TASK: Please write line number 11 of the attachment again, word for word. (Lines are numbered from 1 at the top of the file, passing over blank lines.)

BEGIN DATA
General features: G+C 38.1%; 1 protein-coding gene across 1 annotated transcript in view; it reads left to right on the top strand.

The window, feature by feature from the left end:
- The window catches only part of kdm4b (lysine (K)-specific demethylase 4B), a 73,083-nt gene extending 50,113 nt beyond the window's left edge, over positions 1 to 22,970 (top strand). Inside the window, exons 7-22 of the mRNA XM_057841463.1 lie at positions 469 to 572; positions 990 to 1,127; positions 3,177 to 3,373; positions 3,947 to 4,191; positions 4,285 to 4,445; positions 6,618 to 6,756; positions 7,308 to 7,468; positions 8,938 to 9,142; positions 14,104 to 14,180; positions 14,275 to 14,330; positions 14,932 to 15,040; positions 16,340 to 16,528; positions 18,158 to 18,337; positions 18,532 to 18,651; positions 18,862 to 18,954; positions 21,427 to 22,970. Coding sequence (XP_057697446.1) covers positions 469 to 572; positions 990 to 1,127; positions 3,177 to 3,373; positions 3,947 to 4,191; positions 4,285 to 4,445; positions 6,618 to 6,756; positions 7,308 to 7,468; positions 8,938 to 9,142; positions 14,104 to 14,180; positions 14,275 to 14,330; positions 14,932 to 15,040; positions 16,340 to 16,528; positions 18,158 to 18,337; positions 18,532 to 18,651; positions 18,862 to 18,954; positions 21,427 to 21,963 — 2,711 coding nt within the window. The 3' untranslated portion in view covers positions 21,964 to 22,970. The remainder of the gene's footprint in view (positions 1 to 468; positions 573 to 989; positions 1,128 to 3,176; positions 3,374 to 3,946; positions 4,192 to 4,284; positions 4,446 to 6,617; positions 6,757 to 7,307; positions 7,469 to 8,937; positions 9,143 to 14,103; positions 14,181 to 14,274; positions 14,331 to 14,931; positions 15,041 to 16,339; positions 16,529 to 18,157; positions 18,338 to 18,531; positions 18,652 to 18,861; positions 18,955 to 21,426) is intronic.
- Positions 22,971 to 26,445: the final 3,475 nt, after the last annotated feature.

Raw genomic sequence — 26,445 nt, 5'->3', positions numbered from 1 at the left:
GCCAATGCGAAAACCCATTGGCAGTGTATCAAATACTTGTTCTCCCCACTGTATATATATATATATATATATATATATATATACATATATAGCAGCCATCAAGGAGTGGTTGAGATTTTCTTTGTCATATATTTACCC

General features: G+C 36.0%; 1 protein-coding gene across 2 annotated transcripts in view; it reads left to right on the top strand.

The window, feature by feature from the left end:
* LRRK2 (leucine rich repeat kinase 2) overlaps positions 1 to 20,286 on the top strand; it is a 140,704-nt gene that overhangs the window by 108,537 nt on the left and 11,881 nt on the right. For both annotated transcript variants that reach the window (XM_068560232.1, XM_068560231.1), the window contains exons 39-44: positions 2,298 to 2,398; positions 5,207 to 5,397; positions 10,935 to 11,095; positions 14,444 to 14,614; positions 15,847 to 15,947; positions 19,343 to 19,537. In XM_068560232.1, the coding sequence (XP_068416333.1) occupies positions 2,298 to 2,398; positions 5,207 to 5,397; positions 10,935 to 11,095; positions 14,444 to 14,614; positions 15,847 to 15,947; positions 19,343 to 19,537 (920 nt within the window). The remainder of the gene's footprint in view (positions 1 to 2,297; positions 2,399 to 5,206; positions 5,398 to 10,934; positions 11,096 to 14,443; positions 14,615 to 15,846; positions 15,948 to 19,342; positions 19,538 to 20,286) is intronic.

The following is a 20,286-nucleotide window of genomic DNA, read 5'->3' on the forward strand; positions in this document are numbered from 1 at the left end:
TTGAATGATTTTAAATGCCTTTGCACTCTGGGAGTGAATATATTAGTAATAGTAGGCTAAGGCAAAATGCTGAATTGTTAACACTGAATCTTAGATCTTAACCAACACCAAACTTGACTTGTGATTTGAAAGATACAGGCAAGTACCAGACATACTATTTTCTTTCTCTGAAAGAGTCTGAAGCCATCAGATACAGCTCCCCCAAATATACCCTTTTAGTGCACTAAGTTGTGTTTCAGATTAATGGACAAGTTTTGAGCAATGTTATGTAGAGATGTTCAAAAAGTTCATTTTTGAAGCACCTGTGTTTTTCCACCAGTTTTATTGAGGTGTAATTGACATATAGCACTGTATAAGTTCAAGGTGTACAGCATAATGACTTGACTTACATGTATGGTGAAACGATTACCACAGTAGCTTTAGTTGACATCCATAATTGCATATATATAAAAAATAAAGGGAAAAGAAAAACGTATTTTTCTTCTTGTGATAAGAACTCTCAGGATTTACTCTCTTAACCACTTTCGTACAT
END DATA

TTGAATGATTTTAAATGCCTTTGCACTCTGGGAGTGAATATATTAGTAATAGTAGGCTAAGGCAAAATGCTGAATTGTTAACACTGAATCTTAGATCTTAACCAACACCAAACTTGACTTGTGATTTGAAAGATACAGGCAAGTACCAGACATACTATTTTCTTTCTCTGAAAGAGTCTGAAGCCATCAGATACAGCTCCCCCAAATATACCCTTTTAGTGCACTAAGTTGTGTTTCAGATTAATGGACAAGTTTTGAGCAATGTTATGTAGAGATGTTCAAAAAGTTCATTTTTGAAGCACCTGTGTTTTTCCACCAGTTTTATTGAGGTGTAATTGACATATAGCACTGTATAAGTTCAAGGTGTACAGCATAATGACTTGACTTACATGTATGGTGAAACGATTACCACAGTAGCTTTAGTTGACATCCATAATTGCATATATATAAAAAATAAAGGGAAAAGAAAAACGTATTTTTCTTCTTGTGATAAGAACTCTCAGGATTTACTCTCTTAACCACTTTCGTACAT